Thursday, August 1, 2019

Along the Rhine

On my way back from Cologne to Freiburg, I had all my time. Going south I decided to take the train running along the meandering Rhine river. In Coblenz, I even mounted the local train to Frankfort that makes a stop at Assmannshausen, a village on the riverside with special memories.

Looking out of the window I internalized Ernst Moritz Arndt‘s slogan, “Der Rhein, Teutschlands Strom, aber nicht Teutschlands Grenze.” Arndt wrote, “The Rhine, Germany’s river, but not Germany’s border”, in 1813 when Napoleonic France indeed occupied all territories on the left bank of the Rhine including today’s Belgium and the Netherlands. Here are some photos of Vater Rhein (Father Rhine):

Double railway tracks and roads force their way through the most narrow Rhine valley on both sides of the river.

Initially, nothing else than a miserable toll station located on an island in the river Pfalzgrafenstein castle became a national shrine.

Wilhelm Camphausen 1859: Blücher and the First Army of Silesia crossing the Rhine
 near to Kaub on January 1st, 1814 (©HOWI/Wikipedia)
Here is the reason. The painting shows Prussian Field Marshall Gebhard Leberecht von Blücher and his troops crossing the Rhine on New Year’s Day 1814 tracking down Napoleon on the then French territory on the left bank. The Pfalzgrafenstein island was a welcome anchoring point for a floating bridge that allied Russian pioneers had crafted with 70 pontoons made from canvas and tar.

Adolph Menzel 1857:
Wellington und Blücher nach der Schlacht bei Belle-Alliance
This time Blücher was diligent. Not so at Waterloo on Sunday, 18 June 1815, where he was late. When in the evening of that very day Napoleon had thrown his last reserves into the battle creating difficulties for Wellington’s troops the Duke moaned, “Would to God that night or Bluecher were come” known in German as, ”Ich wollte, es würde Nacht oder die Preußen kämen.”

Next stop Assmannshausen. Wikipedia tells us that “the village has a lithium spring, spa, and a Kurhaus, and is famed for its red wine (Assmannshäuser) made from Pinot noir (German: Spätburgunder), which resembles red Burgundy wine.”

Die Krone in Assmanshausen
After I stepped out of the train at the deserted station, my steps led me to a restaurant at the river banks named Die Krone.

Edition Krone Assmannshausen, Roter Schäumender Trocken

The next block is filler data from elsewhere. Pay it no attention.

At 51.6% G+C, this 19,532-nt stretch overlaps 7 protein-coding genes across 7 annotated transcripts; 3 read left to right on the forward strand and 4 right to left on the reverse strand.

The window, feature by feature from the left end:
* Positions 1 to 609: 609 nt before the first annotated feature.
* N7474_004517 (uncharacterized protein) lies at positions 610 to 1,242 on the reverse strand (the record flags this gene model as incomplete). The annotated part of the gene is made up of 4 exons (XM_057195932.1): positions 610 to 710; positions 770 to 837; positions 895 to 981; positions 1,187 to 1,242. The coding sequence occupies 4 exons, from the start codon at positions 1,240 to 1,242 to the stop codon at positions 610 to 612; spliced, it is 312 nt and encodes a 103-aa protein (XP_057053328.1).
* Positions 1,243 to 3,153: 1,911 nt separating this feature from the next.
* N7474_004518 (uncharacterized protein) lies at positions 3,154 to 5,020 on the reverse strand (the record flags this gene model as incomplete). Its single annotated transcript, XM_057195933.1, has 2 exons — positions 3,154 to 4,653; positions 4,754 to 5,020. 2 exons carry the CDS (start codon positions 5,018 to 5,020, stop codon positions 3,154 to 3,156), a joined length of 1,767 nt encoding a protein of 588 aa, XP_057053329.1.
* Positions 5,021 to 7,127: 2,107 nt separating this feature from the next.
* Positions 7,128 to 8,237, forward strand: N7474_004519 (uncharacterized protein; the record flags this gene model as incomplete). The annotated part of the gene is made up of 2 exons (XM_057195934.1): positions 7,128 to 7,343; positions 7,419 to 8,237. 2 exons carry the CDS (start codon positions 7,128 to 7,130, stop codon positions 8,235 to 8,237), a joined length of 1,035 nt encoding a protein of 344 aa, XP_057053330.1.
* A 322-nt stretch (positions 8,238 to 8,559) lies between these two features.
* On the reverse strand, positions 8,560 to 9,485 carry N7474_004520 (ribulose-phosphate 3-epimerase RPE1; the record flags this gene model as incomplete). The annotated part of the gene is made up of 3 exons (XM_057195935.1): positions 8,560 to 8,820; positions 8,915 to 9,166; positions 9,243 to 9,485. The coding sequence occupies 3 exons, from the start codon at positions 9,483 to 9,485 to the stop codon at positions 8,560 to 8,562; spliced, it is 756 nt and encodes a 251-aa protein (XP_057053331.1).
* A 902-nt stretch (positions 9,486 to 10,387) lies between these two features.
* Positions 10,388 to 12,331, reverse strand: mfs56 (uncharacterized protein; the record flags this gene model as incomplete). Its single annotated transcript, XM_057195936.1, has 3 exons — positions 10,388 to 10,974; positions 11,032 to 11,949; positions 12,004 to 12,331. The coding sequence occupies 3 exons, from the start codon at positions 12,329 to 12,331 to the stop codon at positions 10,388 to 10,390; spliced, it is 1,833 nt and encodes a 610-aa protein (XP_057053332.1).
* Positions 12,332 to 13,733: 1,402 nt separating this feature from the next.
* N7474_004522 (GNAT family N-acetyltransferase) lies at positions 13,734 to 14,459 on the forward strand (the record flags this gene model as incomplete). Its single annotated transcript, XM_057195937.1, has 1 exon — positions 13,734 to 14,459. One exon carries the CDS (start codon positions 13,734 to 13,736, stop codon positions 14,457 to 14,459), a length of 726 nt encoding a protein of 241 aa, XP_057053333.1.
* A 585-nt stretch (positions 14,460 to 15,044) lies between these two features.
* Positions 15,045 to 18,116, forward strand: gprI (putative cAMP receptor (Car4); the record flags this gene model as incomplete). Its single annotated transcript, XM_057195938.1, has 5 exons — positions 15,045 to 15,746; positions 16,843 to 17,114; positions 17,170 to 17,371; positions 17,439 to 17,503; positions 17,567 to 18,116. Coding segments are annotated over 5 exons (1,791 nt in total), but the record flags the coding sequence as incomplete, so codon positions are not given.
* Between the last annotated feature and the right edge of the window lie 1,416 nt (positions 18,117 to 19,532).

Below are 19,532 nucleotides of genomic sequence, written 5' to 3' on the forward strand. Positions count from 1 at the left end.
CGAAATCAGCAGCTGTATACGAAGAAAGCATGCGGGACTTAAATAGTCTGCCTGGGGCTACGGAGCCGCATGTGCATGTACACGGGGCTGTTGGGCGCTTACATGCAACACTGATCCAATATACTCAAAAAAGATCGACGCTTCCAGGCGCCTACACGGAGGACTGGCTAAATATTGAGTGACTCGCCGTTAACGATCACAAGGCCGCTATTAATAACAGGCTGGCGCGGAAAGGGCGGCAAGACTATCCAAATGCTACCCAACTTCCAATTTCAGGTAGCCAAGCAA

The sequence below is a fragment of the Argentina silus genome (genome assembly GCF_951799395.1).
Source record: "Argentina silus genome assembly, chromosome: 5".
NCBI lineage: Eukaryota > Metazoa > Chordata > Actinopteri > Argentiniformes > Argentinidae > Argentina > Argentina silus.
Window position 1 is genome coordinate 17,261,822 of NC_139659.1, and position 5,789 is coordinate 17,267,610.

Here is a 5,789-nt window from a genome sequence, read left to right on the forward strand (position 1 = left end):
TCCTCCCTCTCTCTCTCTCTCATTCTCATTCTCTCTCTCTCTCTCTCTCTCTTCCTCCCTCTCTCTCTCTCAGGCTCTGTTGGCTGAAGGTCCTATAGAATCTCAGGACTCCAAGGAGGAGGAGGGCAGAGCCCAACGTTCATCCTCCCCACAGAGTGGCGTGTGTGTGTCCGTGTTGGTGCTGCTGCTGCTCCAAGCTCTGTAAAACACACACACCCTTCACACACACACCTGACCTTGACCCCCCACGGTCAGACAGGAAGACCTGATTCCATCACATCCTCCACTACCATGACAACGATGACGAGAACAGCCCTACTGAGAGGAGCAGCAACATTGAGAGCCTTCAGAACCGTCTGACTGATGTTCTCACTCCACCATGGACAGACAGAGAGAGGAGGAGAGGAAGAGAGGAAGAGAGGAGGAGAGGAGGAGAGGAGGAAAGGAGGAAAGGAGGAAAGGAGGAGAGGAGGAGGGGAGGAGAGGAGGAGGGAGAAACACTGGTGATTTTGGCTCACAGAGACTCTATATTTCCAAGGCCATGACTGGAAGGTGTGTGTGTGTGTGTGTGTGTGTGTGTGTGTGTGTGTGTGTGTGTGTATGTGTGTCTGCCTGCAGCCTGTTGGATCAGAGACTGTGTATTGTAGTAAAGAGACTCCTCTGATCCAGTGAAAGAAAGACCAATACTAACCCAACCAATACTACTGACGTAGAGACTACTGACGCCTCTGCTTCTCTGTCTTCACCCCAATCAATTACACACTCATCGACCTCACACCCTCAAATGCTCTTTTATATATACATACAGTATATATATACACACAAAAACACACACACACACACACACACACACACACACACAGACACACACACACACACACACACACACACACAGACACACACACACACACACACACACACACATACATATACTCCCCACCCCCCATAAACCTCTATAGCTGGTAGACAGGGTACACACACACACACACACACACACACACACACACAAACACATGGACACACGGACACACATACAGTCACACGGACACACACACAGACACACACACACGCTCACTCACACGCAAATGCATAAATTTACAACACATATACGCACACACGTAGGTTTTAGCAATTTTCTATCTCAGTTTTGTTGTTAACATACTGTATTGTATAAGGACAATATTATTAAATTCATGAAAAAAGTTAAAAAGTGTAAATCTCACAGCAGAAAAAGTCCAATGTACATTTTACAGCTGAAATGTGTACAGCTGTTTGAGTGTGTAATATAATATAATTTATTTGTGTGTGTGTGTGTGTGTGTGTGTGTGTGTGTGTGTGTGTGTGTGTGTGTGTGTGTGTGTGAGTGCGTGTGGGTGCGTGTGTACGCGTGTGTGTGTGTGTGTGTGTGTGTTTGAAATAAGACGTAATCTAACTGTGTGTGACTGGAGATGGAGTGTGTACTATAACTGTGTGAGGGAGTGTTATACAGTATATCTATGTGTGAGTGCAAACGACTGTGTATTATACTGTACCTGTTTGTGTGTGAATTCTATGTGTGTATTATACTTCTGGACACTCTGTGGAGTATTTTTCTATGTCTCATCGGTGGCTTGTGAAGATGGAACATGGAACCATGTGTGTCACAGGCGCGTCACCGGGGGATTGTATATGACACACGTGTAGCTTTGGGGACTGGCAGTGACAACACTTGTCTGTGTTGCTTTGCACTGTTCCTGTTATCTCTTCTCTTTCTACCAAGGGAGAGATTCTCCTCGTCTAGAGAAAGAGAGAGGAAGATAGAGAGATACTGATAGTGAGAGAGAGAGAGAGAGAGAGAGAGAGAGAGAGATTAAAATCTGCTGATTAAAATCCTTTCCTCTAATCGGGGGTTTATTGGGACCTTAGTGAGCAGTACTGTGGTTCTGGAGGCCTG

(Red Sparkling Dry)
The Crown is known for its sparkling red wine ...

On the black-and-white photo, my mother sits on the right,
my father in the middle talking to two of his employees.
A bottle and five glasses are on the table so I must have taken the photo.
...that my parents already enjoyed in 1955.

Therefore it became a tradition for my family and me that driving along the Rhine on the way to my parents-in-law in Cologne we made a stopover at Die Krone.

My family in 1987 sitting at the terrasse without glasses.
My family inside in 1989, the glasses filled.
Me alone at the terrasse on July 21, 2019.

This year’s first chanterelles served with Serviettenknödel (serviette, napkin, roasted, or Austrian bread dumplings, you translate it).

The inside of the hotel/restaurant is nicely decorated like this festive table. Even the carpet shows the Crown.

Inside of the roof ridge, a half relief commemorates Ferdinand Freiligrath, a somewhat forgotten poet, friend and translator of Henry Wadsworth Longfellow, and preacher of freedom. In 1844 he became a liberal agitator and finished his political Glaubensbekenntnis (Confession of Faith) at Die Krone. His efforts culminated in the Revolution of 1848.

In the entrance hall you find a copy of a democratic Germania, her shackles broken. The original painting is located at Frankfurt’s Paulskirche (St. Paul’s Church), the meeting place of Germany’s National Assembly in 1848. In her left hand, Germania bears the banner black-red-gold, in her right hand, she holds the sword of defense entwined with an olive branch.

Confer to the seal of the American president with the eagle holding in his sinister talon thirteen arrows symbolizing the defensive strength of the founder states and in his dexter talon an olive branch.

Ups, sorry this is the fake one.

1 comment:

  1. Wow! A month earlier, we would of waved at you from our ship.My Gospel group was staying ay the zum Gruene Kranz in Rudesheim and took off from the boat landing there. It looks like you had some wonderful memories from the terrace!